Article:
For years, the Stop Uranium Civic Platform and environmental groups have been protesting the proposed open-pit uranium mine that endangers the Yeltes river in the province of Salamanca, Spain. Berkeley, an Australian mining firm, plans to divert river water for its own use, and in the process uproot hundreds of ancient oak trees. The open pit mine and Yellowcake uranium production plant (for nuclear energy) will have serious negative effects on the habitat and the wildlife who call the river home.
Some of the species threatened by this mine are Pseudochondrostoma duriense, Cobitis paludica and sarda salmantina, a unique small fish that lives only in the Yeltes. Its numbers have diminished 67% since 2000.
Excessive radioactivity also presents a serious risk to livestock production as it may contaminate meat products and make them unfit for human consumption. Tourism, another important sector of local economy, would also suffer the consequences of the mine. For example, natural attractions like the Retortillo Baths spa at the river’s edge, as well as the health of those living nearby, will be affected by the radon and radioactive dust produced by the open pit mine. It is important to note that the river banks were declared a special conservation zone and a special bird protection area, which means they come under the regulation of the Nature 2000 Network of the Castilla and Leon region.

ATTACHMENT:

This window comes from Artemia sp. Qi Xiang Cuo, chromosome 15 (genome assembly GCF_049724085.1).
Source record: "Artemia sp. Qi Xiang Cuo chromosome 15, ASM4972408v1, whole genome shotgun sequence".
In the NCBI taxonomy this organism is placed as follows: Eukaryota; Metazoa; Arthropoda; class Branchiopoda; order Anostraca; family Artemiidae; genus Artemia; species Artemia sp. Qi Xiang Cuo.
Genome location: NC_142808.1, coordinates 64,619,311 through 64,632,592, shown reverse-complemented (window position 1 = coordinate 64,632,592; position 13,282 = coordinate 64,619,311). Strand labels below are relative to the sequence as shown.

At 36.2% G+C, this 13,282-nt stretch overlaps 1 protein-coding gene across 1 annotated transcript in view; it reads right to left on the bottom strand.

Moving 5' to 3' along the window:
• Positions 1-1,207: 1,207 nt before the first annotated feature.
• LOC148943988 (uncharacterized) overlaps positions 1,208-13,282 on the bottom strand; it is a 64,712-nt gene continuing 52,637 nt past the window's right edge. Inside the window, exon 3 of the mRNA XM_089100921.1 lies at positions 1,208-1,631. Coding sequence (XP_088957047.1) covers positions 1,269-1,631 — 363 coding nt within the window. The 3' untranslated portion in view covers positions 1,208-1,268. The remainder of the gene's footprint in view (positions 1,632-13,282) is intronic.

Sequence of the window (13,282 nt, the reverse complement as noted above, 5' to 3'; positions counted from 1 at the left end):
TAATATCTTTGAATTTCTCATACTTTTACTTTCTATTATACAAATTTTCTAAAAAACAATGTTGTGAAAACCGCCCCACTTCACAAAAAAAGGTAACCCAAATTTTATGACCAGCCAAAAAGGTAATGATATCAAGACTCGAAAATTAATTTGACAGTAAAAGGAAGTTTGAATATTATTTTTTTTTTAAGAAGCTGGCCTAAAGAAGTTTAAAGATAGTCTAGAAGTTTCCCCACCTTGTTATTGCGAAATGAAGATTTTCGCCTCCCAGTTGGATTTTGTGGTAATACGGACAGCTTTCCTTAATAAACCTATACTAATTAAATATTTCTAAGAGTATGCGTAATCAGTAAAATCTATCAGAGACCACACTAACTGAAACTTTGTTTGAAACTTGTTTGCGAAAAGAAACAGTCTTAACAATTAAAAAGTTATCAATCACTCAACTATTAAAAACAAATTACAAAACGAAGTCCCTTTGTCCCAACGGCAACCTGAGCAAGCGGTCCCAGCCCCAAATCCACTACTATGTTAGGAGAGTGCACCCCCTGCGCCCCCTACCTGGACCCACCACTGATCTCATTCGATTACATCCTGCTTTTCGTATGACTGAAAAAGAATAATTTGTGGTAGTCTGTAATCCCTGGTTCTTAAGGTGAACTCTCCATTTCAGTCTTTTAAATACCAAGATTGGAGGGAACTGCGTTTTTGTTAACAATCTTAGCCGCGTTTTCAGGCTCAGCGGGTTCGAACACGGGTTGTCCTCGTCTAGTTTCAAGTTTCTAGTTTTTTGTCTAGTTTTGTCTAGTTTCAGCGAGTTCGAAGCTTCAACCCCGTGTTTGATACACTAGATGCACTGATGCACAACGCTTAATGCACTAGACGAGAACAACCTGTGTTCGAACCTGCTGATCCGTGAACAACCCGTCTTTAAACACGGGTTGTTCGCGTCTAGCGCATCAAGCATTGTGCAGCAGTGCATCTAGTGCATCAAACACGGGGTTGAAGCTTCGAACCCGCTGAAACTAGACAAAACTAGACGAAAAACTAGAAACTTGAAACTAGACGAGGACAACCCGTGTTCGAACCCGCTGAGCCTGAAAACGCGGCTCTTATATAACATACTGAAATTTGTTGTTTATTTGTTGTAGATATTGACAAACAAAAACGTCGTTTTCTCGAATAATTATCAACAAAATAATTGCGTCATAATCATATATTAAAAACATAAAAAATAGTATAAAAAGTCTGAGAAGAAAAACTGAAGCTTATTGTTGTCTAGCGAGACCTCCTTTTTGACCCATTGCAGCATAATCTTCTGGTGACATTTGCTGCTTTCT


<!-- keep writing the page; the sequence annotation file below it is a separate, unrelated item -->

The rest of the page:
The state of Israel imposes a blockade on the population of Gaza, impeding activities such as fishing and farming. The Israeli navy regularly shoots at Palestinian fishers who are just trying to make a living. “In our area, if the uranium mine opens, the life of the river will be ruined, nature and the traditional local way of life based on livestock” say friends of the Yeltes river who protest the destruction of the river. For this reason they support the “Solidarity with Gaza Fishers” campaign and as a show of solidarity, sailed this miniature Flotilla on the beautiful waters of the Yeltes river.